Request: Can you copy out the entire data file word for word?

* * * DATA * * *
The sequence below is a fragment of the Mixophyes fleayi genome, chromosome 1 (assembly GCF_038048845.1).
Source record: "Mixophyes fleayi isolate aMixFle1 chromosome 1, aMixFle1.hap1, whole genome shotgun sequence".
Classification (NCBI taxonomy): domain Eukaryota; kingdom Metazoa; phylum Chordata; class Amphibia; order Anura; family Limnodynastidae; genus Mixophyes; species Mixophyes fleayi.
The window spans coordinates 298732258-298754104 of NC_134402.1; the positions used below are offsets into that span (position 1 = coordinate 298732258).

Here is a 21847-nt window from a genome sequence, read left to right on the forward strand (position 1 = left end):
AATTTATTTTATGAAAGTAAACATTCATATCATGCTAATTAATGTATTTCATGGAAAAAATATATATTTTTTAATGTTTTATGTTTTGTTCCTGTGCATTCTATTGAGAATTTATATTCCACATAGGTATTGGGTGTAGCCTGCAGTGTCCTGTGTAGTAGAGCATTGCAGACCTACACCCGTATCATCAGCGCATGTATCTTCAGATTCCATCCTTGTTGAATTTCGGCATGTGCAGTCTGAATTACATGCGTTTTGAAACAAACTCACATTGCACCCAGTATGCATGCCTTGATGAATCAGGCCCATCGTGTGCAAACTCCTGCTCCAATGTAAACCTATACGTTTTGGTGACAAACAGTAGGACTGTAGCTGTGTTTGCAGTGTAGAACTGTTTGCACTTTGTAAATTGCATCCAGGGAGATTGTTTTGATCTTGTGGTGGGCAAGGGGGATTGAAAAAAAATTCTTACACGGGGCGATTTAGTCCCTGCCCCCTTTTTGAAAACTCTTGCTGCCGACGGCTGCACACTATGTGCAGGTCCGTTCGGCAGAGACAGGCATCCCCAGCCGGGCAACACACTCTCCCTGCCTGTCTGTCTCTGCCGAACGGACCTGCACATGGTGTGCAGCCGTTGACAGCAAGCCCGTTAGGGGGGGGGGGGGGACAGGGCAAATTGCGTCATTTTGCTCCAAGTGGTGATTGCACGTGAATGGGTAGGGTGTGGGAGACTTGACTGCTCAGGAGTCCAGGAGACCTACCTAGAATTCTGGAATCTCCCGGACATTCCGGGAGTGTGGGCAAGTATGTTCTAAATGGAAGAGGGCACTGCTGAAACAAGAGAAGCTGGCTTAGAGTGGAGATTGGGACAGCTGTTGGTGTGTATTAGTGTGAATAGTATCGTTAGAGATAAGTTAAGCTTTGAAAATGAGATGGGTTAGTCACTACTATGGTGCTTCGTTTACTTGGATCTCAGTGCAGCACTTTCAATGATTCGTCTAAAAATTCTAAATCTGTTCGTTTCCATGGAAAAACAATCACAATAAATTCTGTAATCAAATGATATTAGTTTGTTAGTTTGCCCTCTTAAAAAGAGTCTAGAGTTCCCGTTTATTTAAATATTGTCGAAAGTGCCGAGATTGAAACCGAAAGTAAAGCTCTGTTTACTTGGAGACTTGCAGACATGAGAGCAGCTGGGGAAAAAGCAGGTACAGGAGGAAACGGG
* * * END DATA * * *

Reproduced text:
The sequence below is a fragment of the Mixophyes fleayi genome, chromosome 1 (assembly GCF_038048845.1).
Source record: "Mixophyes fleayi isolate aMixFle1 chromosome 1, aMixFle1.hap1, whole genome shotgun sequence".
Classification (NCBI taxonomy): domain Eukaryota; kingdom Metazoa; phylum Chordata; class Amphibia; order Anura; family Limnodynastidae; genus Mixophyes; species Mixophyes fleayi.
The window spans coordinates 298732258-298754104 of NC_134402.1; the positions used below are offsets into that span (position 1 = coordinate 298732258).

Here is a 21847-nt window from a genome sequence, read left to right on the forward strand (position 1 = left end):
AATTTATTTTATGAAAGTAAACATTCATATCATGCTAATTAATGTATTTCATGGAAAAAATATATATTTTTTAATGTTTTATGTTTTGTTCCTGTGCATTCTATTGAGAATTTATATTCCACATAGGTATTGGGTGTAGCCTGCAGTGTCCTGTGTAGTAGAGCATTGCAGACCTACACCCGTATCATCAGCGCATGTATCTTCAGATTCCATCCTTGTTGAATTTCGGCATGTGCAGTCTGAATTACATGCGTTTTGAAACAAACTCACATTGCACCCAGTATGCATGCCTTGATGAATCAGGCCCATCGTGTGCAAACTCCTGCTCCAATGTAAACCTATACGTTTTGGTGACAAACAGTAGGACTGTAGCTGTGTTTGCAGTGTAGAACTGTTTGCACTTTGTAAATTGCATCCAGGGAGATTGTTTTGATCTTGTGGTGGGCAAGGGGGATTGAAAAAAAATTCTTACACGGGGCGATTTAGTCCCTGCCCCCTTTTTGAAAACTCTTGCTGCCGACGGCTGCACACTATGTGCAGGTCCGTTCGGCAGAGACAGGCATCCCCAGCCGGGCAACACACTCTCCCTGCCTGTCTGTCTCTGCCGAACGGACCTGCACATGGTGTGCAGCCGTTGACAGCAAGCCCGTTAGGGGGGGGGGGGGGACAGGGCAAATTGCGTCATTTTGCTCCAAGTGGTGATTGCACGTGAATGGGTAGGGTGTGGGAGACTTGACTGCTCAGGAGTCCAGGAGACCTACCTAGAATTCTGGAATCTCCCGGACATTCCGGGAGTGTGGGCAAGTATGTTCTAAATGGAAGAGGGCACTGCTGAAACAAGAGAAGCTGGCTTAGAGTGGAGATTGGGACAGCTGTTGGTGTGTATTAGTGTGAATAGTATCGTTAGAGATAAGTTAAGCTTTGAAAATGAGATGGGTTAGTCACTACTATGGTGCTTCGTTTACTTGGATCTCAGTGCAGCACTTTCAATGATTCGTCTAAAAATTCTAAATCTGTTCGTTTCCATGGAAAAACAATCACAATAAATTCTGTAATCAAATGATATTAGTTTGTTAGTTTGCCCTCTTAAAAAGAGTCTAGAGTTCCCGTTTATTTAAATATTGTCGAAAGTGCCGAGATTGAAACCGAAAGTAAAGCTCTGTTTACTTGGAGACTTGCAGACATGAGAGCAGCTGGGGAAAAAGCAGGTACAGGAGGAAACGGG